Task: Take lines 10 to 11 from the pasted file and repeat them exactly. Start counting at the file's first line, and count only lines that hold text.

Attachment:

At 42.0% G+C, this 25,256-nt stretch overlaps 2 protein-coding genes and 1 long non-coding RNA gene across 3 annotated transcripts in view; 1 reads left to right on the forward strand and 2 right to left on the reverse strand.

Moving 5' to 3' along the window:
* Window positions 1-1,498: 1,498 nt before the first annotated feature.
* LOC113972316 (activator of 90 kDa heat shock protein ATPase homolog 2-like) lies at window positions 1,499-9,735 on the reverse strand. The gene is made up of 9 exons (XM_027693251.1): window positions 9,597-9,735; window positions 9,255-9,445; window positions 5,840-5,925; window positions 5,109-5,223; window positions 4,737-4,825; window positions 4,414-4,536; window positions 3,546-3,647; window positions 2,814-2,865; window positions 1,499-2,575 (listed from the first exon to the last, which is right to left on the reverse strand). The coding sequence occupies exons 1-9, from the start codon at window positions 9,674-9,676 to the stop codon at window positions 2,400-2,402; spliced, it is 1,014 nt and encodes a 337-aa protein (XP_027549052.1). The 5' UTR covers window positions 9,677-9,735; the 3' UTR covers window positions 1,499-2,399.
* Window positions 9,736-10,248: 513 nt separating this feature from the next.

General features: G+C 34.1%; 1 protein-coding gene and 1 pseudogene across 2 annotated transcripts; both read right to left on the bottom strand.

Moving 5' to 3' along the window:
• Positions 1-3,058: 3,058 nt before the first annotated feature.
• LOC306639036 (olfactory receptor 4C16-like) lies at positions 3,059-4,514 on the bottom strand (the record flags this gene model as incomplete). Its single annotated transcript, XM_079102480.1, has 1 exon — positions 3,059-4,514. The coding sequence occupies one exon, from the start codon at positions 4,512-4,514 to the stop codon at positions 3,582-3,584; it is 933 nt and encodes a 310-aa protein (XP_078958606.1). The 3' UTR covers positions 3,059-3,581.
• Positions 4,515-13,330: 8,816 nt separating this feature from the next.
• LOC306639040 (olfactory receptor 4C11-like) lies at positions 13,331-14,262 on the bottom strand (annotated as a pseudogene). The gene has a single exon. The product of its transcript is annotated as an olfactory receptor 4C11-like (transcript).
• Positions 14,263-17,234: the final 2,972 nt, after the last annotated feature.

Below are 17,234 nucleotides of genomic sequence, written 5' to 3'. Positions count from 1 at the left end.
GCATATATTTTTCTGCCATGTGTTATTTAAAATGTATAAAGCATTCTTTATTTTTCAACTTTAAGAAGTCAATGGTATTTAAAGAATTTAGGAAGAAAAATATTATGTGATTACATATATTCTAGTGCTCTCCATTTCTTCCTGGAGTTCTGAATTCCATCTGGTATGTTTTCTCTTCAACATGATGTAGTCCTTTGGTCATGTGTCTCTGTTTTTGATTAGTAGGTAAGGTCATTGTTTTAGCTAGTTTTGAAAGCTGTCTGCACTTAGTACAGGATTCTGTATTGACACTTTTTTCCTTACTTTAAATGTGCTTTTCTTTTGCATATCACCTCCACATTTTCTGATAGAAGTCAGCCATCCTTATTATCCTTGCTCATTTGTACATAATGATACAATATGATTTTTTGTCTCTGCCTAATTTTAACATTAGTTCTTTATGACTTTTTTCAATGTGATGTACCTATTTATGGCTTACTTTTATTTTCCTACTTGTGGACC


• Positions 4,515-13,330: 8,816 nt separating this feature from the next.
• LOC306639040 (olfactory receptor 4C11-like) lies at positions 13,331-14,262 on the bottom strand (annotated as a pseudogene). The gene has a single exon. The product of its transcript is annotated as an olfactory receptor 4C11-like (transcript).